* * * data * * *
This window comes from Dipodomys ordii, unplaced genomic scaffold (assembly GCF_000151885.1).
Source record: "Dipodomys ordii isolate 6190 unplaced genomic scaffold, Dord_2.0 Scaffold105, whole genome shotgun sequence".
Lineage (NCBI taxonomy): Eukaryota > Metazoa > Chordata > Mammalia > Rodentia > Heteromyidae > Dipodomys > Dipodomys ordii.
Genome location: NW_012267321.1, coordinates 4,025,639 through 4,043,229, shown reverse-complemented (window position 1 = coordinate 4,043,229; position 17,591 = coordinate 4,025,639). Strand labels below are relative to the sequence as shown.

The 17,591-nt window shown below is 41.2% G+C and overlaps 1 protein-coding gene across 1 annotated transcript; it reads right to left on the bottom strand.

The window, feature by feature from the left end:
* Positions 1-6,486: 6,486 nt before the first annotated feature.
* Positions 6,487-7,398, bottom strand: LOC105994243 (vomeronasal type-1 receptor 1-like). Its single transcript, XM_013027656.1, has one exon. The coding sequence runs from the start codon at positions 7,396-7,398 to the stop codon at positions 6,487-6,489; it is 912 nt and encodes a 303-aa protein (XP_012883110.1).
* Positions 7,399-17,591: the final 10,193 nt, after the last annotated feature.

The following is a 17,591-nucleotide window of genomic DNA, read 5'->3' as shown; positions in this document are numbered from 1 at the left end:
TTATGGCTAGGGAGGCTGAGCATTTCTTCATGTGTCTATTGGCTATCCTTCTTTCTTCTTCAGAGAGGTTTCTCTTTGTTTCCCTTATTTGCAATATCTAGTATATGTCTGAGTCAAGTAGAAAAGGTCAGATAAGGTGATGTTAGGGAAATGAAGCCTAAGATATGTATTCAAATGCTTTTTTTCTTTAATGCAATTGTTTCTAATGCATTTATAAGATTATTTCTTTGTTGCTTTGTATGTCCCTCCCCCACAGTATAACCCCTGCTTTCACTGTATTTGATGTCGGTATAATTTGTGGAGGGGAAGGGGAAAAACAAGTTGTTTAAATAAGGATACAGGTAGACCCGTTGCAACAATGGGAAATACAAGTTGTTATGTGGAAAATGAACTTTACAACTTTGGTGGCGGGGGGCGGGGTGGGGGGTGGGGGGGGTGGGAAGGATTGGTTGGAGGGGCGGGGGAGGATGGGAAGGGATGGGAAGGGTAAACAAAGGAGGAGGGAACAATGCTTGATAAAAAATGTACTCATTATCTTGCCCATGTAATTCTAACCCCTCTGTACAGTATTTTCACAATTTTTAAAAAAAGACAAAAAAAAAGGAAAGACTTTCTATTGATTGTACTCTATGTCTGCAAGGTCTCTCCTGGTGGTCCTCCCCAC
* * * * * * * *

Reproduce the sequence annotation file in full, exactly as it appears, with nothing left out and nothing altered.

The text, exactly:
This window comes from Dipodomys ordii, unplaced genomic scaffold (assembly GCF_000151885.1).
Source record: "Dipodomys ordii isolate 6190 unplaced genomic scaffold, Dord_2.0 Scaffold105, whole genome shotgun sequence".
Lineage (NCBI taxonomy): Eukaryota > Metazoa > Chordata > Mammalia > Rodentia > Heteromyidae > Dipodomys > Dipodomys ordii.
Genome location: NW_012267321.1, coordinates 4,025,639 through 4,043,229, shown reverse-complemented (window position 1 = coordinate 4,043,229; position 17,591 = coordinate 4,025,639). Strand labels below are relative to the sequence as shown.

The 17,591-nt window shown below is 41.2% G+C and overlaps 1 protein-coding gene across 1 annotated transcript; it reads right to left on the bottom strand.

The window, feature by feature from the left end:
* Positions 1-6,486: 6,486 nt before the first annotated feature.
* Positions 6,487-7,398, bottom strand: LOC105994243 (vomeronasal type-1 receptor 1-like). Its single transcript, XM_013027656.1, has one exon. The coding sequence runs from the start codon at positions 7,396-7,398 to the stop codon at positions 6,487-6,489; it is 912 nt and encodes a 303-aa protein (XP_012883110.1).
* Positions 7,399-17,591: the final 10,193 nt, after the last annotated feature.

The following is a 17,591-nucleotide window of genomic DNA, read 5'->3' as shown; positions in this document are numbered from 1 at the left end:
TTATGGCTAGGGAGGCTGAGCATTTCTTCATGTGTCTATTGGCTATCCTTCTTTCTTCTTCAGAGAGGTTTCTCTTTGTTTCCCTTATTTGCAATATCTAGTATATGTCTGAGTCAAGTAGAAAAGGTCAGATAAGGTGATGTTAGGGAAATGAAGCCTAAGATATGTATTCAAATGCTTTTTTTCTTTAATGCAATTGTTTCTAATGCATTTATAAGATTATTTCTTTGTTGCTTTGTATGTCCCTCCCCCACAGTATAACCCCTGCTTTCACTGTATTTGATGTCGGTATAATTTGTGGAGGGGAAGGGGAAAAACAAGTTGTTTAAATAAGGATACAGGTAGACCCGTTGCAACAATGGGAAATACAAGTTGTTATGTGGAAAATGAACTTTACAACTTTGGTGGCGGGGGGCGGGGTGGGGGGTGGGGGGGGTGGGAAGGATTGGTTGGAGGGGCGGGGGAGGATGGGAAGGGATGGGAAGGGTAAACAAAGGAGGAGGGAACAATGCTTGATAAAAAATGTACTCATTATCTTGCCCATGTAATTCTAACCCCTCTGTACAGTATTTTCACAATTTTTAAAAAAAGACAAAAAAAAAGGAAAGACTTTCTATTGATTGTACTCTATGTCTGCAAGGTCTCTCCTGGTGGTCCTCCCCAC